It also means being an example for your team. It means being someone that your team looks up to — and even strives to become one day. It’s about being honest, owning up to your mistakes, and leading based on values.

To consistently lead your team to higher ground, we recommend getting serious about attending ongoing leadership training. For an extra leg up, consider meeting with a leadership mentor for guidance or you can also consider enrolling in a team leader course, to enhance your leadership skills.

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Wrap Up

It's clear that good project management is both essential and challenging. Rather than making mistakes that others already have, why not learn from them.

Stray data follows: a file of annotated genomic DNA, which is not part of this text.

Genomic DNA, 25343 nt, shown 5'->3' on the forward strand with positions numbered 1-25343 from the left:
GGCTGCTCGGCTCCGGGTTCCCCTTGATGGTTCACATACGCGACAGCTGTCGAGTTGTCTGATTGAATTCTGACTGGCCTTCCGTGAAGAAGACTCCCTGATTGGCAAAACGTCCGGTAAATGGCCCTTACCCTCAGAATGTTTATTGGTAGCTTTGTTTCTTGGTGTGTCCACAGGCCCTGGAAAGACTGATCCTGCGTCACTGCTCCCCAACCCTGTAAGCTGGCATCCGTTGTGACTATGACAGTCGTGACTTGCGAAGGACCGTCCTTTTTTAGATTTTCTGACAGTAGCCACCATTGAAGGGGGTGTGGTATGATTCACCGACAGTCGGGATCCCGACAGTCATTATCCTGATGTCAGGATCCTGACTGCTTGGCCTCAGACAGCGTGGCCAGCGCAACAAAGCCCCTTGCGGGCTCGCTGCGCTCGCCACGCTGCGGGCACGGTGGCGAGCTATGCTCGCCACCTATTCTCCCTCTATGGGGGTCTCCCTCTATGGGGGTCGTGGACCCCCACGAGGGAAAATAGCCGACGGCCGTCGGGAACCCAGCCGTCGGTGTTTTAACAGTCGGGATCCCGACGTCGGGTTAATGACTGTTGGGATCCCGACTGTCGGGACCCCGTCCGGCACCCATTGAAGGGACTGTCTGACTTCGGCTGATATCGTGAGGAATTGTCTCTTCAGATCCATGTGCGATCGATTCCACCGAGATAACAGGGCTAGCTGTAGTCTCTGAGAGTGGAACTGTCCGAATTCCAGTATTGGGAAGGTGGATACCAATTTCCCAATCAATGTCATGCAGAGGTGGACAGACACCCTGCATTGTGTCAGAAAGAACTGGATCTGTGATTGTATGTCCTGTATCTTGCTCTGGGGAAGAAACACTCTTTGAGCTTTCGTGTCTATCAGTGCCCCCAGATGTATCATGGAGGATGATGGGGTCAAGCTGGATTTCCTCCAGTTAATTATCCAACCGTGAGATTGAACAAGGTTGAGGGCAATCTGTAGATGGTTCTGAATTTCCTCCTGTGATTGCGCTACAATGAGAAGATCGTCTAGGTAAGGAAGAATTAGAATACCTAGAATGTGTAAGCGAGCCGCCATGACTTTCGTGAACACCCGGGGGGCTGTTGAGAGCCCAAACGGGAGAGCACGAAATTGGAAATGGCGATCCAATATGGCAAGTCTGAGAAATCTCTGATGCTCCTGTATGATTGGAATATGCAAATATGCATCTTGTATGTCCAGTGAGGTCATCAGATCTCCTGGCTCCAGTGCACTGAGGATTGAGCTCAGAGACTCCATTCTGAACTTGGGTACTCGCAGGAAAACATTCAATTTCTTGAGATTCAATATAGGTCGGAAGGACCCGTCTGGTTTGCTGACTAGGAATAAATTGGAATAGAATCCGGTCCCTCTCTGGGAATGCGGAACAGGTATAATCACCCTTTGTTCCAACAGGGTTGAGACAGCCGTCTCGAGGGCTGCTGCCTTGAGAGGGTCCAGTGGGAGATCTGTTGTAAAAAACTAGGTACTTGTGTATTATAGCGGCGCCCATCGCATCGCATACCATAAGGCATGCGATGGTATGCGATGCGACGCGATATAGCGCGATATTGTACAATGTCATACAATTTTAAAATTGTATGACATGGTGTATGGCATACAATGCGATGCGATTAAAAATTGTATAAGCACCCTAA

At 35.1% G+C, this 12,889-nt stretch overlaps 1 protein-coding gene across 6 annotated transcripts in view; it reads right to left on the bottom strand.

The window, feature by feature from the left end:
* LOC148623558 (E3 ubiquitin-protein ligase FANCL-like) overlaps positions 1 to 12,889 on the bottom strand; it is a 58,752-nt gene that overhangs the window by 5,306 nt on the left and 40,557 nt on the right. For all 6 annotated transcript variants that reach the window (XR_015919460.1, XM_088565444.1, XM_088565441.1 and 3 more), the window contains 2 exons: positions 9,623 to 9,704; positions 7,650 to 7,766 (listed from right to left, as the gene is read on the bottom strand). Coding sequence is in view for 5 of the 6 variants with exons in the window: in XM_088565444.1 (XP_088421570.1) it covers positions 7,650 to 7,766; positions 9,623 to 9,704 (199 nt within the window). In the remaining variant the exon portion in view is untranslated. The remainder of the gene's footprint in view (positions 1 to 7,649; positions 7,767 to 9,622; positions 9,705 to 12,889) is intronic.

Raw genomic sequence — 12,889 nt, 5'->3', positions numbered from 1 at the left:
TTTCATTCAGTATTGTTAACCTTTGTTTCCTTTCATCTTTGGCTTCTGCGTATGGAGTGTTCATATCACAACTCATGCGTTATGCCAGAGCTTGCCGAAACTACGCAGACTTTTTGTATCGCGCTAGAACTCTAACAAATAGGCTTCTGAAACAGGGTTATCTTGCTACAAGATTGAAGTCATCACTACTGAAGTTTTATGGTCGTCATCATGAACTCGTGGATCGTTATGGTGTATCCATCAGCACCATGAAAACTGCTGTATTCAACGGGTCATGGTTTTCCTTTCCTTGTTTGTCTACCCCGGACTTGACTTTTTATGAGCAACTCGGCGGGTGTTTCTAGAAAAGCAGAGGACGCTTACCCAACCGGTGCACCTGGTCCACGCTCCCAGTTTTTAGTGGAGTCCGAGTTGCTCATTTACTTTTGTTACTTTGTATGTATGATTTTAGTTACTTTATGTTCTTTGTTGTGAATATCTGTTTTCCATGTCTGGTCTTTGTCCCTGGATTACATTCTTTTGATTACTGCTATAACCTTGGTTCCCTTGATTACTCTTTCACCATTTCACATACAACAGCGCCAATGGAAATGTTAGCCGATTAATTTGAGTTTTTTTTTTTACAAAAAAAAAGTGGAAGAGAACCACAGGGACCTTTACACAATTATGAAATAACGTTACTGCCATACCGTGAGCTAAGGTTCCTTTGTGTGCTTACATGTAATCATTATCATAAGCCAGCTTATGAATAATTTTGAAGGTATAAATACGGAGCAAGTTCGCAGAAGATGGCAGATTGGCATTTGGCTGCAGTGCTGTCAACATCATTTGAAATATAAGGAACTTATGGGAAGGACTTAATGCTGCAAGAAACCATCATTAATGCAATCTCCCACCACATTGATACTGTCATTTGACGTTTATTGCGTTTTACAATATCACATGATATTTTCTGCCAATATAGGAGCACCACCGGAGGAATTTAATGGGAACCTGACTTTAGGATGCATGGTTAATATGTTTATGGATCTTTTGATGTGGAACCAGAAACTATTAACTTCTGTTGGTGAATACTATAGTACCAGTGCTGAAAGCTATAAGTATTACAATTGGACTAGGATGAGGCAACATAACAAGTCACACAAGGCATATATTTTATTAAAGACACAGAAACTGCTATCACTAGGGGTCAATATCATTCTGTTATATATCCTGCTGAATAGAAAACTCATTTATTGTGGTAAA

Here’s a quick recap of the nine project management fails we shared today:

  1. Overcommitting and under-delivering
  2. Poor timeline planning
  3. Poor timeline management
  4. Poor task management
  5. Lack of real-time project visibility
  6. Not having a strategic communication plan
  7. Team members aren’t supported or equipped to perform optimally
  8. Not using the right methodology for planning and executing projects
  9. Poor leadership

Remember, failure is part of the journey. Do what you can to avoid the same mistakes of others, but never fear failure – after all, it's how we learn to do better.